, the preferred language for AI.

In 1987 (three years after Minsky
Marvin Minsky
Marvin Lee Minsky is an American cognitive scientist in the field of artificial intelligence , co-founder of Massachusetts Institute of Technology's AI laboratory, and author of several texts on AI and philosophy.-Biography:...

 and Schank
Roger Schank
Roger Schank is an American artificial intelligence theorist, cognitive psychologist, learning scientist, educational reformer, and entrepreneur.-Academic career:...

's prediction) the market for specialized AI hardware collapsed. Workstations by companies like Sun Microsystems offered a powerful alternative to LISP machines and companies like Lucid offered a LISP environment for this new class of workstations. The performance of these general workstations became an increasingly difficult challenge for LISP Machines. Companies like Lucid and Franz LISP offered increasingly more powerful versions of LISP. For example, benchmarks were published showing workstations maintaining a performance advantage over LISP machines. Later desktop computers built by Apple
Apple Computer
Apple Inc. is an American multinational corporation that designs and markets consumer electronics, computer software, and personal computers. The company's best-known hardware products include the Macintosh line of computers, the iPod, the iPhone and the iPad...

 and IBM
IBM
International Business Machines Corporation or IBM is an American multinational technology and consulting corporation headquartered in Armonk, New York, United States. IBM manufactures and sells computer hardware and software, and it offers infrastructure, hosting and consulting services in areas...

 would also offer a simpler and more popular architecture to run LISP applications on. By 1987 they had become more powerful than the more expensive Lisp machines
Lisp Machines
Lisp Machines, Inc. was a company formed in 1979 by Richard Greenblatt of MIT's Artificial Intelligence Laboratory to build Lisp machines. It was based in Cambridge, Massachusetts....

. The desktop computers had rule-based engines such as CLIPS
CLIPS
CLIPS is a public domain software tool for building expert systems. The name is an acronym for "C Language Integrated Production System." The syntax and name was inspired by Charles Forgy's OPS...

 available. These alternatives left consumers with no reason to buy an expensive machine specialized for running LISP. An entire industry worth half a billion dollars was replaced in a single year.

Commercially, many Lisp machine
Lisp machine
Lisp machines were general-purpose computers designed to efficiently run Lisp as their main software language. In a sense, they were the first commercial single-user workstations...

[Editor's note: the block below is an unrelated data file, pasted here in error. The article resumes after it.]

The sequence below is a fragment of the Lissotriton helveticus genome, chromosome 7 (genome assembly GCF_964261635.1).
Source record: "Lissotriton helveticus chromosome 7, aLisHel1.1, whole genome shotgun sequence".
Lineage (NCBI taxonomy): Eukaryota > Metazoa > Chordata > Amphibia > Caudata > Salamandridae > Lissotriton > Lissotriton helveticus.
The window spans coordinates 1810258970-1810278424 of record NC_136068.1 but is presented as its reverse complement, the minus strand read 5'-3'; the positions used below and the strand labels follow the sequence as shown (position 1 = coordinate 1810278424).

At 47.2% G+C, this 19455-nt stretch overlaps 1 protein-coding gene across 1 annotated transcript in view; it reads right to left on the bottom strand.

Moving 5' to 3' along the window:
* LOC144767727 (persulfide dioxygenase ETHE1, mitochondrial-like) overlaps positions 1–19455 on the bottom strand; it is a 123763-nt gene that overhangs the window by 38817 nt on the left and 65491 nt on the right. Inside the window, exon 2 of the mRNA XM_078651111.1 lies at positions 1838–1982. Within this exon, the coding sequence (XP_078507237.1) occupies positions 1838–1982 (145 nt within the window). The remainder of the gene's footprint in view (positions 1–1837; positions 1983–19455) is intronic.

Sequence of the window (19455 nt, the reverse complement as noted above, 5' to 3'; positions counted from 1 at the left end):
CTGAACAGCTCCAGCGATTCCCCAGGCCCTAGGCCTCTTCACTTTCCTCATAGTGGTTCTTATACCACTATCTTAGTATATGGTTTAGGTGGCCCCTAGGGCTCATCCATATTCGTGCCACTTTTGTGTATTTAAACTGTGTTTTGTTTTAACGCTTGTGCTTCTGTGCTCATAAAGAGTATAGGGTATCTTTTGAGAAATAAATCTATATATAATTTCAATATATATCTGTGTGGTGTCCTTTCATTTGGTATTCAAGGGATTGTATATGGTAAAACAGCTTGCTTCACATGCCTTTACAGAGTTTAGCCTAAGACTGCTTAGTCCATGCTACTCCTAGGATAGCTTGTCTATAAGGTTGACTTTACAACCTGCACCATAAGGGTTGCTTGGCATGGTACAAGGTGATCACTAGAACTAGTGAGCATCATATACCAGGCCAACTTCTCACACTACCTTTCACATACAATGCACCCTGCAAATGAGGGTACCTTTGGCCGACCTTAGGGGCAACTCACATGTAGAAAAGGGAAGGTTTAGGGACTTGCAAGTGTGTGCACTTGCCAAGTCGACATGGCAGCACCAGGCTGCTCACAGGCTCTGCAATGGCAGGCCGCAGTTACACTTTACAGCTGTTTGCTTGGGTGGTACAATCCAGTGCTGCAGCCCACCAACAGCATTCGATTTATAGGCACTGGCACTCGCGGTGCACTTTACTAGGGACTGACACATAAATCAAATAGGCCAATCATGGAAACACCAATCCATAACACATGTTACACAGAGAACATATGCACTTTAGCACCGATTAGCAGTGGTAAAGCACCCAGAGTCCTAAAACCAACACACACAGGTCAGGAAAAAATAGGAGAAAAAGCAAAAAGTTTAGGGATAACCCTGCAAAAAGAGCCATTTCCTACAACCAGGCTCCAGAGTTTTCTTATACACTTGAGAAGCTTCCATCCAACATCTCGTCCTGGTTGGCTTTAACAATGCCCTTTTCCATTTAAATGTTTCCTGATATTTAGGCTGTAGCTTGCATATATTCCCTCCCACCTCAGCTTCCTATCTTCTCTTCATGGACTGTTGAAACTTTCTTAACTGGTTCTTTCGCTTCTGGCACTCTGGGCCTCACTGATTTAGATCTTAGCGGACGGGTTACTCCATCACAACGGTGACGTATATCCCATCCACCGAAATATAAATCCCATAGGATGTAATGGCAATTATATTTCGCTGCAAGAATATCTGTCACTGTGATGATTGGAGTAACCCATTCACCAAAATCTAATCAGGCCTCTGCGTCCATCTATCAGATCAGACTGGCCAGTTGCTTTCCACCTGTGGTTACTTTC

companies failed, like Symbolics
Symbolics
Symbolics refers to two companies: now-defunct computer manufacturer Symbolics, Inc., and a privately held company that acquired the assets of the former company and continues to sell and maintain the Open Genera Lisp system and the Macsyma computer algebra system.The symbolics.com domain was...

, Lisp Machines Inc., Lucid Inc.
Lucid Inc.
Lucid Incorporated was a software development company founded by Richard P. Gabriel in 1984 which went bankrupt in 1994.-Beginnings:Gabriel had been working for Lawrence Livermore National Labs on a computer hardware project called "S1", the first incarnation of which used a CISC processor...

, etc. Other companies, like Texas Instruments
Texas Instruments
Texas Instruments Inc. , widely known as TI, is an American company based in Dallas, Texas, United States, which develops and commercializes semiconductor and computer technology...

 and Xerox
Xerox
Xerox Corporation is an American multinational document management corporation that produced and sells a range of color and black-and-white printers, multifunction systems, photo copiers, digital production printing presses, and related consulting services and supplies...

 abandoned the field. However, a number of customer companies (that is, companies using systems written in Lisp and developed on Lisp machine platforms) continued to maintain systems. In some cases, this maintenance involved the assumption of the resulting support work.

The fall of expert systems


By the early 90s, the earliest successful expert systems, such as XCON
Xcon
The R1 program was a production-rule-based system written in OPS5 by John P. McDermott of CMU in 1978 to assist in the ordering of DEC's VAX computer systems by automatically selecting the computer system components based on the customer's requirements...

, proved too expensive to maintain. They were difficult to update, they could not learn, they were "brittle" (i.e., they could make grotesque mistakes when given unusual inputs), and they fell prey to problems (such as the qualification problem
Qualification problem
In philosophy and AI , the qualification problem is concerned with the impossibility of listing all the preconditions required for a real-world action to have its intended effect. It might be posed as how to deal with the things that prevent me from achieving my intended result...